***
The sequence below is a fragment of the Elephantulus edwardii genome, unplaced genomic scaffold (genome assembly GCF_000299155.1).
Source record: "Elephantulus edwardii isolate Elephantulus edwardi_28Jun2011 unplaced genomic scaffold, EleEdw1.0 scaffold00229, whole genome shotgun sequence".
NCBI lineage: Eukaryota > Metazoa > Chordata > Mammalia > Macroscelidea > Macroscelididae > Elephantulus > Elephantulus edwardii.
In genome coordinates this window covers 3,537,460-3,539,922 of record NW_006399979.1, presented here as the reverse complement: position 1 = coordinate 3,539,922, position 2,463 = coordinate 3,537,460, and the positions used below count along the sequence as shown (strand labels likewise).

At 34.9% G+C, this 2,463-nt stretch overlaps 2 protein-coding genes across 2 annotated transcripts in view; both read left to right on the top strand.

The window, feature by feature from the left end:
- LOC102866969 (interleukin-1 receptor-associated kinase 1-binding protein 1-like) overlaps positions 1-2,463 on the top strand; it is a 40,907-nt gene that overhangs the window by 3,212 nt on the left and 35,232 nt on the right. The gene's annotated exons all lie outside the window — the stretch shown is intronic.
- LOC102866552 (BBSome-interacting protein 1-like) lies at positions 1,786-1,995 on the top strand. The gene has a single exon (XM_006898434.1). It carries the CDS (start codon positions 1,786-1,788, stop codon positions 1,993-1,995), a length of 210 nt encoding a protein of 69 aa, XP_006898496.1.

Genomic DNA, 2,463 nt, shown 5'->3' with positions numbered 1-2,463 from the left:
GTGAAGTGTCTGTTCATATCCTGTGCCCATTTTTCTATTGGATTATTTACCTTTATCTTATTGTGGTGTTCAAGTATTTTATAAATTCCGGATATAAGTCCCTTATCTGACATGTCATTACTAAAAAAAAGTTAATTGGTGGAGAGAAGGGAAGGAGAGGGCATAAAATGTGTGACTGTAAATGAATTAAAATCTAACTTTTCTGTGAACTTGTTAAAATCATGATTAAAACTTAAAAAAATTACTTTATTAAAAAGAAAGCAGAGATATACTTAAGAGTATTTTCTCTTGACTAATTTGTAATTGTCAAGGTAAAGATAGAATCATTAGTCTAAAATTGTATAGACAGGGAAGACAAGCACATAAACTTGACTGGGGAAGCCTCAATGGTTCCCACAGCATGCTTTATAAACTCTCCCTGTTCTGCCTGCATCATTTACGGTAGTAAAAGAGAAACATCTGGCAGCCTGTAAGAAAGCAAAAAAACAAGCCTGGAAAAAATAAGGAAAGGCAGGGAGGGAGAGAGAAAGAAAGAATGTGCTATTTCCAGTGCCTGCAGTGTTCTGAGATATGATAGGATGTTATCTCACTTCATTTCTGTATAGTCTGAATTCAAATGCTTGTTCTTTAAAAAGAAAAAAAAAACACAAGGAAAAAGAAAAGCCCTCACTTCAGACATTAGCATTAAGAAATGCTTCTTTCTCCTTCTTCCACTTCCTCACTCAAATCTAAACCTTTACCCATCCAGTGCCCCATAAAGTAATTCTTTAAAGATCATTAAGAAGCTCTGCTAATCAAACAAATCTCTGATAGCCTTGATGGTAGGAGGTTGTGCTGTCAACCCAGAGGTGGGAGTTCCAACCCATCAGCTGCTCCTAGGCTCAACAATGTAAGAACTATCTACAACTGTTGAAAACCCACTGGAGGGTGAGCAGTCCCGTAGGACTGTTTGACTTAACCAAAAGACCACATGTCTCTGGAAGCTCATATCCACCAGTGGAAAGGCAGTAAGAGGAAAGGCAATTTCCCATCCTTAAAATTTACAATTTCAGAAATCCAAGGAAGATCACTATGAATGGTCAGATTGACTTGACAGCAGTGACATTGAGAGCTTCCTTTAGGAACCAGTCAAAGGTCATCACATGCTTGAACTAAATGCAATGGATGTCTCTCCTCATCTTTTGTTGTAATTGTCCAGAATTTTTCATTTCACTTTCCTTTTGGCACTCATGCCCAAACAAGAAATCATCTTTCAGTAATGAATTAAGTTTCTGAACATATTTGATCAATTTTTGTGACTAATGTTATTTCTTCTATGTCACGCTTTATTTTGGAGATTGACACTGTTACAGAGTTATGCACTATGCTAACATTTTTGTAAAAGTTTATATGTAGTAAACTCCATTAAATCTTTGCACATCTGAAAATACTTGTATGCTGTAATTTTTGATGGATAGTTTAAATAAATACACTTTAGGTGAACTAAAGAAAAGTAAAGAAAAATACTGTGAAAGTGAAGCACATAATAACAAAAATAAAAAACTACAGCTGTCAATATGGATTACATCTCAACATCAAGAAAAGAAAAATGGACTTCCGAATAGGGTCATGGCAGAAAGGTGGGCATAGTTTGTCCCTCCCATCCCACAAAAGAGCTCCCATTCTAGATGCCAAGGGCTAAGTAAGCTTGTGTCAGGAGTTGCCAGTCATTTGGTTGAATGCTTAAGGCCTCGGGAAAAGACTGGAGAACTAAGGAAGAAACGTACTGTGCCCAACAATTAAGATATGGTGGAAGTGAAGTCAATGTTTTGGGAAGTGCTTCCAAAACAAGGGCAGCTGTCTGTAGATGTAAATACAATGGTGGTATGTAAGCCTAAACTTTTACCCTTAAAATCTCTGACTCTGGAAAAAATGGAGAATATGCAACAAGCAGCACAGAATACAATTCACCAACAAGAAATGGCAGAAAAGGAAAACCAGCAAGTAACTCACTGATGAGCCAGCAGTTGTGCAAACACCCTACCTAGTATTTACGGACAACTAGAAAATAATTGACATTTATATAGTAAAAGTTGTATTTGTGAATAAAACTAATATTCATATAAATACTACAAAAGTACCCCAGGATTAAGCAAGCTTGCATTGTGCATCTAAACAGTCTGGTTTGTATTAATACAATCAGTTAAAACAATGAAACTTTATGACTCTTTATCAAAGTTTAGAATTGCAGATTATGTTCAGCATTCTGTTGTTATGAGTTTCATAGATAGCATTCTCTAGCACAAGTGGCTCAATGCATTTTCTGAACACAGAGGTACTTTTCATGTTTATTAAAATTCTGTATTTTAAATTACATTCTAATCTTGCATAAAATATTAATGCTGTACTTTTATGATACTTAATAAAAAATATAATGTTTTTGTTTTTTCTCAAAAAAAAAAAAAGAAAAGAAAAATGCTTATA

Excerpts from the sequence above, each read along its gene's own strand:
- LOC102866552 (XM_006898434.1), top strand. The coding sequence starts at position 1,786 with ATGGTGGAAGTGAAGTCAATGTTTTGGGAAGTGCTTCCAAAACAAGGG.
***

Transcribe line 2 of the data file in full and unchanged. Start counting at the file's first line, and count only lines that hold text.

Source record: "Elephantulus edwardii isolate Elephantulus edwardi_28Jun2011 unplaced genomic scaffold, EleEdw1.0 scaffold00229, whole genome shotgun sequence".